Y is for… Your story too
In this world we often feel alone and until we hear other people’s stories we might continue to feel that way.
I have spoken to a number of PhD students and soon began to realise that my sense of confusion in trying to determine my direction was not completely unique.
Today I attended the PGR conference (Post Graduate Researcher) at work and presented my poster – I shared the abstract for it in my B post and below is how it looks printed in the abstract booklet.
The graduate school offered to print the posters but for one reason or another I didn’t manage to get my poem ready on time. I decided to ask if I could be a little more creative with my poster – go old school and hand make it. I was a little anxious about doing so but thankfully I had positive feedback, including a mention by the keynote speaker who was talking about public engagement. So I’ve decided to share it here with you in the hopes that you might recognise aspects of the story and not feel so alone. Scroll down for a brief review of the process of making it if you are interested (click on the image to zoom in).
The poster is made from four pieces of A3 watercolour paper hole-punched and knitted together with wool (with extra tape on the back). This symbolised the bringing together of lots of ideas into a whole. The title indicated the format, circles (in purple pastel mixed with water and lavender acrylic) with square 1 in the middle. Blackness shows the frustration. The fact that I used gold paint made me use the image of prospecting in the poem. The circles didn’t quite reach to the edge on the left hand side so I made a gold ‘book spine’ for my circular PhD story.
When I cut out the lines of the poem there were too many to fit in single lines so I grouped them. Most are in the top half of the circle symbolising the period of confusion start on the outer circle, read the top line and the line below – move round that circle and then back to the next circle).
I decided to spread the rest out at the bottom – as I started to see the light and find my direction.
Looking at the poem itself I had fun especially when talking about the different methodologies I’ve explored. I also used the bookish links because of my creative writing topic focus.
It’s not perfect but I think it reflects how I was feeling at the time – I also enjoyed playing with the glue gun and laminator.
Just one more post left to go on Zen and the Art of Writing.
So does any of this resonate as your story too?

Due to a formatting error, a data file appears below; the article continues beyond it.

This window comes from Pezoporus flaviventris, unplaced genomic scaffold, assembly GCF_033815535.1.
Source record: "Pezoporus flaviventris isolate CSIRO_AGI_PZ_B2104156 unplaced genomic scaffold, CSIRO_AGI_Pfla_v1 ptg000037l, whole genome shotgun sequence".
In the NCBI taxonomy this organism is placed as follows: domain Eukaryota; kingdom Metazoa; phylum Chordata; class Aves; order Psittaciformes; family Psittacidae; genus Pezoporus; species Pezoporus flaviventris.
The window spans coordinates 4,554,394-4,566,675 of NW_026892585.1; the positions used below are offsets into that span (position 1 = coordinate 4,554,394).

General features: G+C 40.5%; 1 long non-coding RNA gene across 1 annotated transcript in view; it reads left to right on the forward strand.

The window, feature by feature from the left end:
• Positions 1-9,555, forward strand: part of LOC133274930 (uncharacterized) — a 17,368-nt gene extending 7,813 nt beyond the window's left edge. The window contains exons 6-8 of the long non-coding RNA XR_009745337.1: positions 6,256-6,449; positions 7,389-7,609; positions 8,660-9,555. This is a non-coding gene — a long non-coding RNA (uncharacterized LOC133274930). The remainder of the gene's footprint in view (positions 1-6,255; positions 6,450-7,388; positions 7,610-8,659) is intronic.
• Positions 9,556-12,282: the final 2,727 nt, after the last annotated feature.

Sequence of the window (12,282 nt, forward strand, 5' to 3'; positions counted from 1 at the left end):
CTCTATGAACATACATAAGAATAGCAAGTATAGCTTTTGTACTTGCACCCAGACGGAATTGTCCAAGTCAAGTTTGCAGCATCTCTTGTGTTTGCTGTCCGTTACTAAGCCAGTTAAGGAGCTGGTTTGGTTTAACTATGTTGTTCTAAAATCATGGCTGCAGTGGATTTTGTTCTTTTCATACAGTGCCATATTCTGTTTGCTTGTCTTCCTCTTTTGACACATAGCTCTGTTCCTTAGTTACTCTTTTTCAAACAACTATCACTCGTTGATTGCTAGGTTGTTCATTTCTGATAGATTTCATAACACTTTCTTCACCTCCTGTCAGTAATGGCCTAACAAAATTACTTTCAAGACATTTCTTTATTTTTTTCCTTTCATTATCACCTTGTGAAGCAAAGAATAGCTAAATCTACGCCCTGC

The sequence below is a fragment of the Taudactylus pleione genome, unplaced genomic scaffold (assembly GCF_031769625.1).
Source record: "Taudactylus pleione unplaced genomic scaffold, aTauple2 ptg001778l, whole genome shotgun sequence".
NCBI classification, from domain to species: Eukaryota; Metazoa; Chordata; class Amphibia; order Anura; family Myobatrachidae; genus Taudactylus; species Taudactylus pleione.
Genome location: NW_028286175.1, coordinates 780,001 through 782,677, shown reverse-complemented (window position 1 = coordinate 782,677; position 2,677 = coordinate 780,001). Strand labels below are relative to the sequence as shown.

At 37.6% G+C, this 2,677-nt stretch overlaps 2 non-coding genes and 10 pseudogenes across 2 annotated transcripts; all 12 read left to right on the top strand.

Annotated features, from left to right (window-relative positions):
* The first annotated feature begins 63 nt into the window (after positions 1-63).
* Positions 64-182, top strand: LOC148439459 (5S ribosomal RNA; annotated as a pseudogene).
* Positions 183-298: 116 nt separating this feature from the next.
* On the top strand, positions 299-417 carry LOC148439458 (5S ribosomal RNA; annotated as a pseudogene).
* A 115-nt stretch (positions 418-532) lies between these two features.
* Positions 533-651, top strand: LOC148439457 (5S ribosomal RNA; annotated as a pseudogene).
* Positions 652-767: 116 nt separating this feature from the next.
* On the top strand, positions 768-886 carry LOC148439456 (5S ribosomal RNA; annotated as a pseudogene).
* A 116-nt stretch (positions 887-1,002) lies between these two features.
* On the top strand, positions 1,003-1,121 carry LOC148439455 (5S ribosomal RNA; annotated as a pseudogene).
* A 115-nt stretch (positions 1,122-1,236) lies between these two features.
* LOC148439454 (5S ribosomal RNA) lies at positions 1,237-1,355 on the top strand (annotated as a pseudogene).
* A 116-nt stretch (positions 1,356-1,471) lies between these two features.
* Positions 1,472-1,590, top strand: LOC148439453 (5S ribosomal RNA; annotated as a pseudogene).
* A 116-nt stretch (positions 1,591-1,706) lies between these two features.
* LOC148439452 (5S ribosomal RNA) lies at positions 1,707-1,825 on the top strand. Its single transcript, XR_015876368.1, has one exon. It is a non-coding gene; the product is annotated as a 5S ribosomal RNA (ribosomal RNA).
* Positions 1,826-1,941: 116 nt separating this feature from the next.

A is for… Autoethnography
Not surprisingly, as a writer who is studying creative writing from an occupational science perspective, I am taking a qualitative approach to my research, looking at words and not numbers.
My parents and grandparents, who are watching me surrounded by books, think all of this research terminology seems like double dutch. So I will try my hardest to make this interesting and understandable.
I will start briefly by describing Ethnography – this is research that explores a cultural group, one that develops ‘shared patterns of behavior, beliefs, and language.’ (Creswell 2007 p. 68). Ethnographers usually observe this culture and document the meanings and interpret what they witness. Ellis (2004 p.26) breaks the word down to ethno – people or culture and graphy – writing or describing. When we add auto we add the self.
Autoethnography therefore ‘utilizes the researchers’ autobiographical data to analyze and interpret their cultural assumptions.’ (Chang 2008 p. 9).
So, yes, in short, my research is going to be about me and my experiences of engaging in the occupation of creative writing. But, I don’t think I’m quite so vain to think it is all about me or that it’s all about you (cue song)
so I am exploring the concept of Collaborative Autoethnography (Chang et al 2013).
I am making the presumption that writers belong to a ‘writing’ culture, especially those who are online.
The other aspect that appeals to me about autoethnography is the idea that you can be creative when writing it up, using story, poetry etc. It is much more appealing to me to write a novel than a thesis and I hope I can mix the two. Ellis (2004) presents her methodological book in novel format which makes it much more engaging to me as a reader.
Autoethnography does appear to mean lots of things to lots of different people and so I need to read more and make some decisions on what it will mean to me.
Chang (2008 p.49) highlights that ‘autoethnographers face the initial challenge of identifying a research focus…’ – That is what tomorrow’s post B is for…Beginnings will be about.
If you are a writer do you feel you belong to a ‘writing’ culture?
If you have experiences of using or reading autoethnography please do share them.
Chang, H. 2008. Autoethnography As Method. Walnut Creek, CA: Left Coast Press.
Chang, H., Ngunjiri, F.W., and Hernandez, K-A,C. 2013. Collaborative Autoethnography. Walnut Creek, CA: Left Coast Press.
Creswell, J.W. 2007. Qualitative Inquiry & Research Design: choosing among five approaches. 2nd ed. Thousand Oaks, CA: Sage.
Ellis, C. 2004. The Ethnographic I: a methodological novel about autoethnography. Walnut Creek, CA: AltaMira Press.